JP Morgan, Citibank and Barclays Capital acted as joint bookrunners on a $5bn equivalent mortgage-backed issue for Halifax, the UK's top mortgage lender. The transaction stands as the largest ever European mortgage-backed deal as well as the largest ever European consumer ABS transaction. Permanent financing was offered in the US, Europe and Asia, and establishes a new benchmark in the residential mortgage-backed securitisation market. It was Halifax's first such offering. The transaction achieved the tightest pricing ever for a deal of its kind, including sub-Libor pricing on series 1 and wide distribution to US, European and Asian investors. The deal was enlarged by 10% following strong investor demand. JP Morgan acted as liquidity facility provider for the deal.

Best sovereign deal

Merrill Lynch and Goldman Sachs share the mandate for Brazil's sovereign issue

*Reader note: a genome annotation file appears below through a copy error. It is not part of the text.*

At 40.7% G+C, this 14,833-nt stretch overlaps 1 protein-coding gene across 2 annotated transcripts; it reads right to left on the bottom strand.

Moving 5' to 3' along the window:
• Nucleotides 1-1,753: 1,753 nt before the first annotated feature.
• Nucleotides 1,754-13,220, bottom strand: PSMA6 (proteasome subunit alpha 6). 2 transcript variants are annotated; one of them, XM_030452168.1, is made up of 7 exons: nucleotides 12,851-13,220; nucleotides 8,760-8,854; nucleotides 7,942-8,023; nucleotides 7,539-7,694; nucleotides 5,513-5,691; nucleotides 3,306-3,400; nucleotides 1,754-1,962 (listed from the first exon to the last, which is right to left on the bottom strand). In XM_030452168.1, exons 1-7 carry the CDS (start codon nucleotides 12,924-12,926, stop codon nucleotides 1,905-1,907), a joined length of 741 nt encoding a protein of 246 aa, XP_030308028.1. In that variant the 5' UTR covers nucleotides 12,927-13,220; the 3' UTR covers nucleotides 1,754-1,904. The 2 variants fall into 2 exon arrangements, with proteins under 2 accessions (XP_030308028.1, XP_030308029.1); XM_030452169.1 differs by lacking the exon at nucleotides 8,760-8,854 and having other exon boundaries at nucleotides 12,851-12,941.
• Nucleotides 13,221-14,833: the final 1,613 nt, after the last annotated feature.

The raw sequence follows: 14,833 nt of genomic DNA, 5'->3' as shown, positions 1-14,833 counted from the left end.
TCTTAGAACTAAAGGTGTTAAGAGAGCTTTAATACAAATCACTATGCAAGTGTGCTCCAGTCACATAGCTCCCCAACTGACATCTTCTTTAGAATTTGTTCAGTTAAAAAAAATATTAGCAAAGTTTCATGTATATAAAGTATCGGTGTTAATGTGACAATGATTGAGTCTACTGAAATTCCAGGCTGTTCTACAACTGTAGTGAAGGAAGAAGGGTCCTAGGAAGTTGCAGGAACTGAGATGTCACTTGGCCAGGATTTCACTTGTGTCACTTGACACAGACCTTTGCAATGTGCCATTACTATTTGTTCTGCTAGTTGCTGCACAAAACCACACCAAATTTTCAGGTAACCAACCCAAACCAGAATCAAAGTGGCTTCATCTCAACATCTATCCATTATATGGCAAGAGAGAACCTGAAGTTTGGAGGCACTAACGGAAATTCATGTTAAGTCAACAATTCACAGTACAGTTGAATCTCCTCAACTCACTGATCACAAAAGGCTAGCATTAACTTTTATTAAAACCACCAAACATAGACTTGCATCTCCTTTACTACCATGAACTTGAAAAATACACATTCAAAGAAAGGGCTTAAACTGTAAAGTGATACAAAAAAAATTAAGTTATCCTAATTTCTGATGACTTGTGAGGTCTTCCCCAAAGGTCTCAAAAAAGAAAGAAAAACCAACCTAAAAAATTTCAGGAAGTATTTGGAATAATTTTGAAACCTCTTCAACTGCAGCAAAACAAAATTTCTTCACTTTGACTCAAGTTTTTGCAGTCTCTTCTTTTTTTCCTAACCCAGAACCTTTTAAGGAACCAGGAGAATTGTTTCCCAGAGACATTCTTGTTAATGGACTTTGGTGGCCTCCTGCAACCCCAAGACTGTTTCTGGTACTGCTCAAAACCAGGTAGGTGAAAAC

Merrill Lynch and Goldman Sachs acted as lead advisers on a $1.25bn bond for Brazil due 2008. The transaction, executed within one day, allowed Brazil to capitalise on low US Treasury (UST) yields, the overall improvement of investor sentiment towards emerging markets and the positive market momentum triggered by Moody's change in Brazil's rating outlook to positive. The deal was priced at a spread of 738bp over the five-year UST bond. The transaction enabled Brazil to minimise its funding costs, as the bond issue coincided with the lowest point in the country's emerging market bond index (EMBI) spread since April 2001. The order book was nearly four times over-subscribed, with excellent quality from high grade accounts and 'real money' emerging markets investors. With this transaction, Brazil was able to re-enter the dollar market after two unsuccessful consecutive deals.

Best Loan Deals of the Year

Consumer products

JP Morgan, ABN Amro, BNP Paribas, Deutsche Bank, Morgan Stanley and Royal Bank of Scotland underwrite an Imperial Tobacco acquisition facility